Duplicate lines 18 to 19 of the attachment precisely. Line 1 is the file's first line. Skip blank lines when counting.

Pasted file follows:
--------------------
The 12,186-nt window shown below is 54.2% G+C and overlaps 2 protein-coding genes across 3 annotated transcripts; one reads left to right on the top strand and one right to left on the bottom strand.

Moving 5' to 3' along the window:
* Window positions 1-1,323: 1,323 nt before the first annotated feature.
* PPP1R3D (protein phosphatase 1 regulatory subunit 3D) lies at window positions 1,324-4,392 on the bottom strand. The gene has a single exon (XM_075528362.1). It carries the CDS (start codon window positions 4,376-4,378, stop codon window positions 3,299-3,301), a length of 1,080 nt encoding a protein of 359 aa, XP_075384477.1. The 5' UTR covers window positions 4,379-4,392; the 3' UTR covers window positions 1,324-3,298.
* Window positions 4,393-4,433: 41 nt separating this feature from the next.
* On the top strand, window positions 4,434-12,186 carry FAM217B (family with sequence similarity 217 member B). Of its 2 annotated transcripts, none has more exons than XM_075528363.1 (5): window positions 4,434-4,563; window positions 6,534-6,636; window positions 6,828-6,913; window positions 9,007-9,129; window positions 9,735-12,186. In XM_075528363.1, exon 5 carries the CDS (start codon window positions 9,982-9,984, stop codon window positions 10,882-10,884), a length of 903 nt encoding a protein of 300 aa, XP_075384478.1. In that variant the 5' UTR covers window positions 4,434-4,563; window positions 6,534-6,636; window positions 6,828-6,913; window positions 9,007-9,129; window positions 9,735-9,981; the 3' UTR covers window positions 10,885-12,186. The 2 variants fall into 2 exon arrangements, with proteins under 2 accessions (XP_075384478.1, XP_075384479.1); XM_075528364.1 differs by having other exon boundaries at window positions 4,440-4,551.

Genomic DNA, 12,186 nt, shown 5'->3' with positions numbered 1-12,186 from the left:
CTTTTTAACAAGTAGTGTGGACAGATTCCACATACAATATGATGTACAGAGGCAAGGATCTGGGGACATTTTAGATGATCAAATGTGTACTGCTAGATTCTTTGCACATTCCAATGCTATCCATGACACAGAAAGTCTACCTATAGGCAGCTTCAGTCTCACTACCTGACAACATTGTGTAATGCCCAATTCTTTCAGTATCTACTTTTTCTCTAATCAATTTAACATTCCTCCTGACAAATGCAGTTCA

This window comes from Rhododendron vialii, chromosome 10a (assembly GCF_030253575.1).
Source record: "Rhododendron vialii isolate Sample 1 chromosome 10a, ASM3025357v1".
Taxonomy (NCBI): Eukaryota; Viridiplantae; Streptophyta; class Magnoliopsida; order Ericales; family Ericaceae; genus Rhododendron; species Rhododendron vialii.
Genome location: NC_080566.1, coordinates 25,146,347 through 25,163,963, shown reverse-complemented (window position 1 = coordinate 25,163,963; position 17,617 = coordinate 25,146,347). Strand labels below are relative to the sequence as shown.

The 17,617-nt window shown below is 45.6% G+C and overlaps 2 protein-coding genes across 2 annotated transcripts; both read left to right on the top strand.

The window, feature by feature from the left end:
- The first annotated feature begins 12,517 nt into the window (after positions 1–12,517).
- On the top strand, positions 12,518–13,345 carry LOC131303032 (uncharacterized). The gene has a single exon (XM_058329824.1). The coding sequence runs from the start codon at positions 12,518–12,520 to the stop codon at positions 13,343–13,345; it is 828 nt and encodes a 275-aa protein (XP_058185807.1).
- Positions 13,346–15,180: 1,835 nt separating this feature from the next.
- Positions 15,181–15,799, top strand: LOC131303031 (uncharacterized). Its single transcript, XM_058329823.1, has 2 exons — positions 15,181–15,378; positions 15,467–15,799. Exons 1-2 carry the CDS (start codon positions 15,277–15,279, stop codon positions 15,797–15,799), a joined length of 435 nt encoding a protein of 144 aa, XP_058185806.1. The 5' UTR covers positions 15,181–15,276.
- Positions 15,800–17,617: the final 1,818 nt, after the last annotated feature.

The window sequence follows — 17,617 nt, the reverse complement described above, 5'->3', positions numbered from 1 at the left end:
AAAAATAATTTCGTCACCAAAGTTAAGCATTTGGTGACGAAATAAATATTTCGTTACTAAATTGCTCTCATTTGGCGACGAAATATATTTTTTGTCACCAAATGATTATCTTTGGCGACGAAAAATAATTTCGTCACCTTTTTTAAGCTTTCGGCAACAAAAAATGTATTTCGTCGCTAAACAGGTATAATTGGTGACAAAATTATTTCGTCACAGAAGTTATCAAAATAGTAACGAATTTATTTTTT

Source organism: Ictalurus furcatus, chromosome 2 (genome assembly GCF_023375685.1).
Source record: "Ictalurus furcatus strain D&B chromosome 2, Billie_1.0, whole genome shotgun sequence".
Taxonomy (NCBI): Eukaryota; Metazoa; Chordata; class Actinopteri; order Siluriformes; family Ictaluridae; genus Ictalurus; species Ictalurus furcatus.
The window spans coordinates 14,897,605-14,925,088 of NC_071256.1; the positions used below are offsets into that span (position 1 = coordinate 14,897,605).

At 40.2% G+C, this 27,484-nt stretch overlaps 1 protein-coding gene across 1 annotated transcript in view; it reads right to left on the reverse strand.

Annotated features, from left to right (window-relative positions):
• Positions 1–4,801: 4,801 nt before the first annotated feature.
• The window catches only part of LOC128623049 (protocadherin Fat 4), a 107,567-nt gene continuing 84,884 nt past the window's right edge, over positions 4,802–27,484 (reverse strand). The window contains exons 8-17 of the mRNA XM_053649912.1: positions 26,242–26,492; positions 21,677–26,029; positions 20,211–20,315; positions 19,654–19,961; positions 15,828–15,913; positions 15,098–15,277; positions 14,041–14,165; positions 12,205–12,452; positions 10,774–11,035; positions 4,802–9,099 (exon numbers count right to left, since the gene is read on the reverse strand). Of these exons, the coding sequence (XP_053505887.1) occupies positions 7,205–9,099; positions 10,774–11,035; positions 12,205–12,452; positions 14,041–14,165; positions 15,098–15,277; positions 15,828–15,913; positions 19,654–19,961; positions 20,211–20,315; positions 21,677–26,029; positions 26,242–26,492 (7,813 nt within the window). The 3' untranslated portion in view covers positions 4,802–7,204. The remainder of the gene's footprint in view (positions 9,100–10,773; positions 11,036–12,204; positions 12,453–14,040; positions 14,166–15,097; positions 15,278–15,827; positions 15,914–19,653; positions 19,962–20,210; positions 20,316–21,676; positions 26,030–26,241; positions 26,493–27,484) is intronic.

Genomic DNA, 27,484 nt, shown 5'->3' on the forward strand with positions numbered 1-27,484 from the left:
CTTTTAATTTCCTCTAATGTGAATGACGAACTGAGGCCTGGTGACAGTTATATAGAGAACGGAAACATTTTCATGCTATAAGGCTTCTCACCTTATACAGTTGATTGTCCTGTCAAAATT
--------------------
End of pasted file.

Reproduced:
- Positions 15,181–15,799, top strand: LOC131303031 (uncharacterized). Its single transcript, XM_058329823.1, has 2 exons — positions 15,181–15,378; positions 15,467–15,799. Exons 1-2 carry the CDS (start codon positions 15,277–15,279, stop codon positions 15,797–15,799), a joined length of 435 nt encoding a protein of 144 aa, XP_058185806.1. The 5' UTR covers positions 15,181–15,276.
- Positions 15,800–17,617: the final 1,818 nt, after the last annotated feature.